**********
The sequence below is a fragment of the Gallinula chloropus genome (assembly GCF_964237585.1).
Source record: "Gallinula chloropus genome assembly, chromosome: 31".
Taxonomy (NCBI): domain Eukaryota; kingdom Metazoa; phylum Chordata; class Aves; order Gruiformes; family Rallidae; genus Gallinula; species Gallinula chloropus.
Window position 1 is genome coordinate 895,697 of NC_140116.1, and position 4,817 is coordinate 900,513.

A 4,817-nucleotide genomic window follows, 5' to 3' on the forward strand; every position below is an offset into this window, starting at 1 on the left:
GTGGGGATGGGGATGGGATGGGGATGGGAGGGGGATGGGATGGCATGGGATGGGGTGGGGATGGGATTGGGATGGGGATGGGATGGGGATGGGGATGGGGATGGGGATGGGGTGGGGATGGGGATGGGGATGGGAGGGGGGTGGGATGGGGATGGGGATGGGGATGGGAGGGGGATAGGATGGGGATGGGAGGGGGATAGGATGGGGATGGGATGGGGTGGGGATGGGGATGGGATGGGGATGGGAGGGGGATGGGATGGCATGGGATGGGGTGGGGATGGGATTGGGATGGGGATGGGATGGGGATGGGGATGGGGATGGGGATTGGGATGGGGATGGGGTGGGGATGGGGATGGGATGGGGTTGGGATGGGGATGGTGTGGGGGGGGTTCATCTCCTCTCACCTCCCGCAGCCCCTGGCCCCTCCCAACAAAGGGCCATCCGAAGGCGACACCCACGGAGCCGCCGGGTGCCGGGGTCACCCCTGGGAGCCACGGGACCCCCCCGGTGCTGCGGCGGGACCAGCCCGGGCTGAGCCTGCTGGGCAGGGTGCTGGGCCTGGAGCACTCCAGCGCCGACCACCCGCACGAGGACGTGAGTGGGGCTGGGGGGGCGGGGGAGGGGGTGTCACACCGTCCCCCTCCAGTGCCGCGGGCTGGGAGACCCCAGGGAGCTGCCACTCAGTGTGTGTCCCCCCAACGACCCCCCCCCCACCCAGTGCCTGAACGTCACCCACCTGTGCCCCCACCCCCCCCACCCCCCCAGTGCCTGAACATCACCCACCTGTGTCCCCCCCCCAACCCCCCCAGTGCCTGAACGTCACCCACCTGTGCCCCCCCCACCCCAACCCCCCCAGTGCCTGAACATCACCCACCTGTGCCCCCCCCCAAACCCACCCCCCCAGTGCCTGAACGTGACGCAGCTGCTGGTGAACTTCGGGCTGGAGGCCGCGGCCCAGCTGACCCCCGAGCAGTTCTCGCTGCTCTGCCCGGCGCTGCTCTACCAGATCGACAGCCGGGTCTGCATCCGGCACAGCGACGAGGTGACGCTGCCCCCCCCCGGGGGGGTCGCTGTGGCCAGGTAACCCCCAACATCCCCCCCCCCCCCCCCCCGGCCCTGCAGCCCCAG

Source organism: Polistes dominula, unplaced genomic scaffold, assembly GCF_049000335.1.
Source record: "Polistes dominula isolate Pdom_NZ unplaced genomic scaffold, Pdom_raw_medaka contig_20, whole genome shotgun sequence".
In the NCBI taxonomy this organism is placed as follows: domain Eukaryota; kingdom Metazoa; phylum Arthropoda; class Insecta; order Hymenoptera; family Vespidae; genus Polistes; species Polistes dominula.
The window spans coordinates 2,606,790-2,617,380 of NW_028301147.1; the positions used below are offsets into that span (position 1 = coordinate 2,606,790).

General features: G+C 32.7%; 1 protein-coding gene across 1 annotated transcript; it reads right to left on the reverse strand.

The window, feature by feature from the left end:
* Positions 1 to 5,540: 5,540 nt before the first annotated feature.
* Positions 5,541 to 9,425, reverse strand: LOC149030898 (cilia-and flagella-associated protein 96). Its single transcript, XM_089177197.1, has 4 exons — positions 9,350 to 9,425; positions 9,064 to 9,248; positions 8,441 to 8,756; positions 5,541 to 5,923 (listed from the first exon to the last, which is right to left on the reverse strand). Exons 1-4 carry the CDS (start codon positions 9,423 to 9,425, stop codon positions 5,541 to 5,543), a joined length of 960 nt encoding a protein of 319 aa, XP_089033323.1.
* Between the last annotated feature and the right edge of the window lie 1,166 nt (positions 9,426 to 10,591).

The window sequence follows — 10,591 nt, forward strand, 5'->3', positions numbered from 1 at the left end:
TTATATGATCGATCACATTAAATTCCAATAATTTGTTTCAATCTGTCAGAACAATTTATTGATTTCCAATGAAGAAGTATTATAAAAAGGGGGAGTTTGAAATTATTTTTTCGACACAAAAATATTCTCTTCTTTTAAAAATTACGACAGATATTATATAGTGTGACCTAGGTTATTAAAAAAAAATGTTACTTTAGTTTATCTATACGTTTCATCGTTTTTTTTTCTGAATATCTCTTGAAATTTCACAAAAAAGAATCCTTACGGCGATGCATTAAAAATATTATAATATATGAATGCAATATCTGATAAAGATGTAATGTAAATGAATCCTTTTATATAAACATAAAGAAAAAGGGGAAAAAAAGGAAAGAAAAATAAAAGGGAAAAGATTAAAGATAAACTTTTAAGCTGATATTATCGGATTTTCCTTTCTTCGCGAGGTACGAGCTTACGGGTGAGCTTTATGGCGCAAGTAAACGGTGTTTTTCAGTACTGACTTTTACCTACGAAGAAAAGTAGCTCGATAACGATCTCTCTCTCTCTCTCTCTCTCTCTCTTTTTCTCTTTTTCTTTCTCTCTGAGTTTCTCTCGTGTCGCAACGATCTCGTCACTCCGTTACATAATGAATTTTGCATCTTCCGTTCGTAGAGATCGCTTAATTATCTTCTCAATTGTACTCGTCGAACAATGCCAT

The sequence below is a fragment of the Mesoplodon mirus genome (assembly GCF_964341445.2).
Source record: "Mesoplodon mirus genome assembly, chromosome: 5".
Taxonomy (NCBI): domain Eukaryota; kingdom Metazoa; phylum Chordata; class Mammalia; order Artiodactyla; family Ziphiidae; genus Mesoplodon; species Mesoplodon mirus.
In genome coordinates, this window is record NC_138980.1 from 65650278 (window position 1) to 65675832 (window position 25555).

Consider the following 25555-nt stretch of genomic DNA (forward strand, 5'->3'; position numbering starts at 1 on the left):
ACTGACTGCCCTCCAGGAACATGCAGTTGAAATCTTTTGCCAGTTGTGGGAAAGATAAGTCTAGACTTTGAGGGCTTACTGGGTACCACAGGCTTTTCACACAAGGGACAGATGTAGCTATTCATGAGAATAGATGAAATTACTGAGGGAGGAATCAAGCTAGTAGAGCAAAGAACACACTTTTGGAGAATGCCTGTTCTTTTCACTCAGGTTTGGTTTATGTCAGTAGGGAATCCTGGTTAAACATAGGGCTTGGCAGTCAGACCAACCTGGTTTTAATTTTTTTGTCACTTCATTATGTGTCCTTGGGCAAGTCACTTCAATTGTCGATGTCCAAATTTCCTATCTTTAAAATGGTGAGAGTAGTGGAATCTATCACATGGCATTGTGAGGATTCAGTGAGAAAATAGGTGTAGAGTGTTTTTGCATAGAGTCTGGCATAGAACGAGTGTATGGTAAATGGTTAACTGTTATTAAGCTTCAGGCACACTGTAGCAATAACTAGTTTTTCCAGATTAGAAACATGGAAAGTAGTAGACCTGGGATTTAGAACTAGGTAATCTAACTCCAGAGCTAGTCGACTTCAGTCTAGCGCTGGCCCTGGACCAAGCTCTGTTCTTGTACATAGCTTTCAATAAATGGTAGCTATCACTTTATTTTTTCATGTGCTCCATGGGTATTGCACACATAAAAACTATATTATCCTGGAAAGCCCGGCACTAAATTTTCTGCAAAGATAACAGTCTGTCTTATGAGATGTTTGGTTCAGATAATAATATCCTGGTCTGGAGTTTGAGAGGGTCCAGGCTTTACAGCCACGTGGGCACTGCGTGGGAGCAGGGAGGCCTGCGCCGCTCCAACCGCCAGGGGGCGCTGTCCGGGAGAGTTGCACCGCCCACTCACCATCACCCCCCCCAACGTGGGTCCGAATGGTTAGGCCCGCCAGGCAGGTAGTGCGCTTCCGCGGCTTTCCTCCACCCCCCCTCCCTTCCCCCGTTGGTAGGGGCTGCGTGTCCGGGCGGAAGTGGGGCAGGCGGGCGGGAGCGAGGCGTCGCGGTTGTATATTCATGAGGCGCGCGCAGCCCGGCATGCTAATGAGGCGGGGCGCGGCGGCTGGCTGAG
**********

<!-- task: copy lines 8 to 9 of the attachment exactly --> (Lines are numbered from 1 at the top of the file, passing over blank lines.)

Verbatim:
Source record: "Polistes dominula isolate Pdom_NZ unplaced genomic scaffold, Pdom_raw_medaka contig_20, whole genome shotgun sequence".
In the NCBI taxonomy this organism is placed as follows: domain Eukaryota; kingdom Metazoa; phylum Arthropoda; class Insecta; order Hymenoptera; family Vespidae; genus Polistes; species Polistes dominula.